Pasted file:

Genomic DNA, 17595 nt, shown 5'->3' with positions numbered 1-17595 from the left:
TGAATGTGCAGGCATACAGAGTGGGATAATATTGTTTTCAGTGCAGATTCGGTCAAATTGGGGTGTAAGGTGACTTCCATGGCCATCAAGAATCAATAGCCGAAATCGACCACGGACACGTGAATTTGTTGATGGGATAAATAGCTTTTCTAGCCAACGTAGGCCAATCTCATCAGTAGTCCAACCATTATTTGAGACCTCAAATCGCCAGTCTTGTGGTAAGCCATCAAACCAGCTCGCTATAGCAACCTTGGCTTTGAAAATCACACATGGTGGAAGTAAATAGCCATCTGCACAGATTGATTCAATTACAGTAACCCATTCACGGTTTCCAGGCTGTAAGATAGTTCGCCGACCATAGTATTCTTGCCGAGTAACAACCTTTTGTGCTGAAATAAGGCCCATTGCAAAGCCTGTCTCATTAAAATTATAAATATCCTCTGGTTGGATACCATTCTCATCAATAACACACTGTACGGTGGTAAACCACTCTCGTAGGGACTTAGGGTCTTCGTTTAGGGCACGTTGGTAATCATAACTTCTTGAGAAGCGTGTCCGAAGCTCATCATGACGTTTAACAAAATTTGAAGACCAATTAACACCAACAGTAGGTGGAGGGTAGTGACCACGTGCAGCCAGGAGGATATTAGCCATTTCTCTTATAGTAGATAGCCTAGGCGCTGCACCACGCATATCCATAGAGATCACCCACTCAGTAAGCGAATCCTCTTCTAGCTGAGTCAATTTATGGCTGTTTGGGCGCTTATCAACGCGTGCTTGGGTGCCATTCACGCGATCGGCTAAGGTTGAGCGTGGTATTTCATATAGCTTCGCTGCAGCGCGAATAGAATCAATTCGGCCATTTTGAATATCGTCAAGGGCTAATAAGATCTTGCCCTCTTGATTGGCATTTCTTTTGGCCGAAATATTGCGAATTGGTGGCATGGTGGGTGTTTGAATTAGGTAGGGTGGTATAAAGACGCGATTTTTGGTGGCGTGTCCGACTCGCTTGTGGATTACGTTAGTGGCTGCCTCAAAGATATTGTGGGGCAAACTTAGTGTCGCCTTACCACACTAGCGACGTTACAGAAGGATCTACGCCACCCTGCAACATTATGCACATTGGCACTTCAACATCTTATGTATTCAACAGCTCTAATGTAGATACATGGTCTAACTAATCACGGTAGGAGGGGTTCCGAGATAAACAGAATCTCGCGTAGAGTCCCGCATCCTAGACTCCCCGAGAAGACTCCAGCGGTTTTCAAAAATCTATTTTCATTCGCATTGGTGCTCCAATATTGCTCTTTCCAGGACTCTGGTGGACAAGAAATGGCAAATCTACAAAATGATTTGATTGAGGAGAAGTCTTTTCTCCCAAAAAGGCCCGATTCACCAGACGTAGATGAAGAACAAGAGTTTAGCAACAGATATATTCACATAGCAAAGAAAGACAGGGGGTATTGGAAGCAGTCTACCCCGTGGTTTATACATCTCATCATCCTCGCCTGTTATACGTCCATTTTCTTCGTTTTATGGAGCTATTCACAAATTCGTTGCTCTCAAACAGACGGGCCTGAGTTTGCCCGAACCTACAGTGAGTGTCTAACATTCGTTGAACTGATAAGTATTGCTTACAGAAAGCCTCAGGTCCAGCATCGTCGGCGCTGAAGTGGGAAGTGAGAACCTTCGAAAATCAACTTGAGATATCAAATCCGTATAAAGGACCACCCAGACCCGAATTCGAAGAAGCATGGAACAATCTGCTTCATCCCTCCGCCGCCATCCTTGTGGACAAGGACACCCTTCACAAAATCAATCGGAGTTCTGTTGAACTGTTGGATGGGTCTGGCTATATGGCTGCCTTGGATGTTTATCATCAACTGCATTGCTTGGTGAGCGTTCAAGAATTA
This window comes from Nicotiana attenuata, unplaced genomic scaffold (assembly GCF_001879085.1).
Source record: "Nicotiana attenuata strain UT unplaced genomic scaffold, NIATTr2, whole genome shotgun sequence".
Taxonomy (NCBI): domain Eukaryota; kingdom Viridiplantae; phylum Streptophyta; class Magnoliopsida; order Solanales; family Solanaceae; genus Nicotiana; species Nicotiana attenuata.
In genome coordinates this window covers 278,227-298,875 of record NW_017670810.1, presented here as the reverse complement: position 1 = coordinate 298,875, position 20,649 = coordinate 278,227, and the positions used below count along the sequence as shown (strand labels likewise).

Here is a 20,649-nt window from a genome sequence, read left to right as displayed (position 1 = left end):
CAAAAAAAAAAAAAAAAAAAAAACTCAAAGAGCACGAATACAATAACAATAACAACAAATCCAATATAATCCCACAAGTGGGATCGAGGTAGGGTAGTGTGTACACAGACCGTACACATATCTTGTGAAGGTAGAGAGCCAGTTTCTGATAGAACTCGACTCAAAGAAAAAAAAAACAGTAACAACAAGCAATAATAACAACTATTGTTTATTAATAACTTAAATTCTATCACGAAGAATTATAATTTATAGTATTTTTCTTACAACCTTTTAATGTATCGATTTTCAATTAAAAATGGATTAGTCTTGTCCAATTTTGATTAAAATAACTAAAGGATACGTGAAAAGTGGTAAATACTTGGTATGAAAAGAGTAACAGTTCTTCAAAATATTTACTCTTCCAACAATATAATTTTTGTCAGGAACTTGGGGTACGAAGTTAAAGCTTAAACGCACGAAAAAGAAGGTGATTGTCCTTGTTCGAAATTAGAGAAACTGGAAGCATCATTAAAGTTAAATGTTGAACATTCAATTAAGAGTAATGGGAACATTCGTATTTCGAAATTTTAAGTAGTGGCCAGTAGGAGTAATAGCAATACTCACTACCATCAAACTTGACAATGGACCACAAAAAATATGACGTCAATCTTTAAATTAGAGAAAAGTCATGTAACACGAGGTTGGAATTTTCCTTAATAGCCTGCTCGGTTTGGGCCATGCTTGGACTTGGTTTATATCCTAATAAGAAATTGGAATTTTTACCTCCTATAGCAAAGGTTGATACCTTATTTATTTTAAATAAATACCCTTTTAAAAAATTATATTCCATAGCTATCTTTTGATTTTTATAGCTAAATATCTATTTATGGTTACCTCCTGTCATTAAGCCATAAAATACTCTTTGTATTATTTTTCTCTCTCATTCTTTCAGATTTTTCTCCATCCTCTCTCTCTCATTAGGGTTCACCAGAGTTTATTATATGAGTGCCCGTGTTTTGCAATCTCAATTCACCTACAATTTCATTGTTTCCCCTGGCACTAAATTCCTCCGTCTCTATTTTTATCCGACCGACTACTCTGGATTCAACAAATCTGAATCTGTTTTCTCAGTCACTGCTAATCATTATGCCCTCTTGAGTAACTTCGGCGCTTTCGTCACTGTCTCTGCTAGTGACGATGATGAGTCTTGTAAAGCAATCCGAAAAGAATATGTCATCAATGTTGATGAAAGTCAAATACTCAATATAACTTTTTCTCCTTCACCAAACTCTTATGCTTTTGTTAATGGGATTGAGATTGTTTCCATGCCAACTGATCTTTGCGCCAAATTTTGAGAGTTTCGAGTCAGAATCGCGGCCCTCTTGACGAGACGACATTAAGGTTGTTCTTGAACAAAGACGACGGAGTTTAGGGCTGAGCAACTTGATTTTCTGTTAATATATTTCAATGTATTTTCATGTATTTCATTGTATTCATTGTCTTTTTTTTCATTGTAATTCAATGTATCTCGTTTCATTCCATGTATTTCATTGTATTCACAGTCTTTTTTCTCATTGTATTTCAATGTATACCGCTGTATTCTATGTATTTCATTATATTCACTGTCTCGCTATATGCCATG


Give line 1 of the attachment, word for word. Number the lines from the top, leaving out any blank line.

Genomic DNA, 17595 nt, shown 5'->3' with positions numbered 1-17595 from the left: